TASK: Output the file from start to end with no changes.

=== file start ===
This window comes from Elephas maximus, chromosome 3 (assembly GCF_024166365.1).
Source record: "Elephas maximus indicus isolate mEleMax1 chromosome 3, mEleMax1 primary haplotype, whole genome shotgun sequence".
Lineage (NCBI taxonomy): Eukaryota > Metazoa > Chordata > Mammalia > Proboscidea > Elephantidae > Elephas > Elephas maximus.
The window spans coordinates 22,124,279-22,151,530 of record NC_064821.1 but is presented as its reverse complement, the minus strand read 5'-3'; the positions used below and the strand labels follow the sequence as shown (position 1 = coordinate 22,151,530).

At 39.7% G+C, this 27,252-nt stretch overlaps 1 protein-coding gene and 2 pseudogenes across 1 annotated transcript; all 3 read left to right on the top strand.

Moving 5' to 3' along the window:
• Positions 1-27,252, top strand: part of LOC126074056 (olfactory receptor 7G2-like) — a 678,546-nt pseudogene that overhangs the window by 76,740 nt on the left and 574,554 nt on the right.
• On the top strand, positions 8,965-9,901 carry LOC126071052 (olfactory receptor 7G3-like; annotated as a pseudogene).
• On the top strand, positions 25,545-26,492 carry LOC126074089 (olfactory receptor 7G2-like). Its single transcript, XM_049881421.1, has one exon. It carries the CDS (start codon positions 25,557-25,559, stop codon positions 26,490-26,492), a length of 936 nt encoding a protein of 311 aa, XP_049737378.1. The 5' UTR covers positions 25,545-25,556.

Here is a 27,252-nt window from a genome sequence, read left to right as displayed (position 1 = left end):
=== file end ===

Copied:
This window comes from Elephas maximus, chromosome 3 (assembly GCF_024166365.1).
Source record: "Elephas maximus indicus isolate mEleMax1 chromosome 3, mEleMax1 primary haplotype, whole genome shotgun sequence".
Lineage (NCBI taxonomy): Eukaryota > Metazoa > Chordata > Mammalia > Proboscidea > Elephantidae > Elephas > Elephas maximus.
The window spans coordinates 22,124,279-22,151,530 of record NC_064821.1 but is presented as its reverse complement, the minus strand read 5'-3'; the positions used below and the strand labels follow the sequence as shown (position 1 = coordinate 22,151,530).

At 39.7% G+C, this 27,252-nt stretch overlaps 1 protein-coding gene and 2 pseudogenes across 1 annotated transcript; all 3 read left to right on the top strand.

Moving 5' to 3' along the window:
• Positions 1-27,252, top strand: part of LOC126074056 (olfactory receptor 7G2-like) — a 678,546-nt pseudogene that overhangs the window by 76,740 nt on the left and 574,554 nt on the right.
• On the top strand, positions 8,965-9,901 carry LOC126071052 (olfactory receptor 7G3-like; annotated as a pseudogene).
• On the top strand, positions 25,545-26,492 carry LOC126074089 (olfactory receptor 7G2-like). Its single transcript, XM_049881421.1, has one exon. It carries the CDS (start codon positions 25,557-25,559, stop codon positions 26,490-26,492), a length of 936 nt encoding a protein of 311 aa, XP_049737378.1. The 5' UTR covers positions 25,545-25,556.

Here is a 27,252-nt window from a genome sequence, read left to right as displayed (position 1 = left end):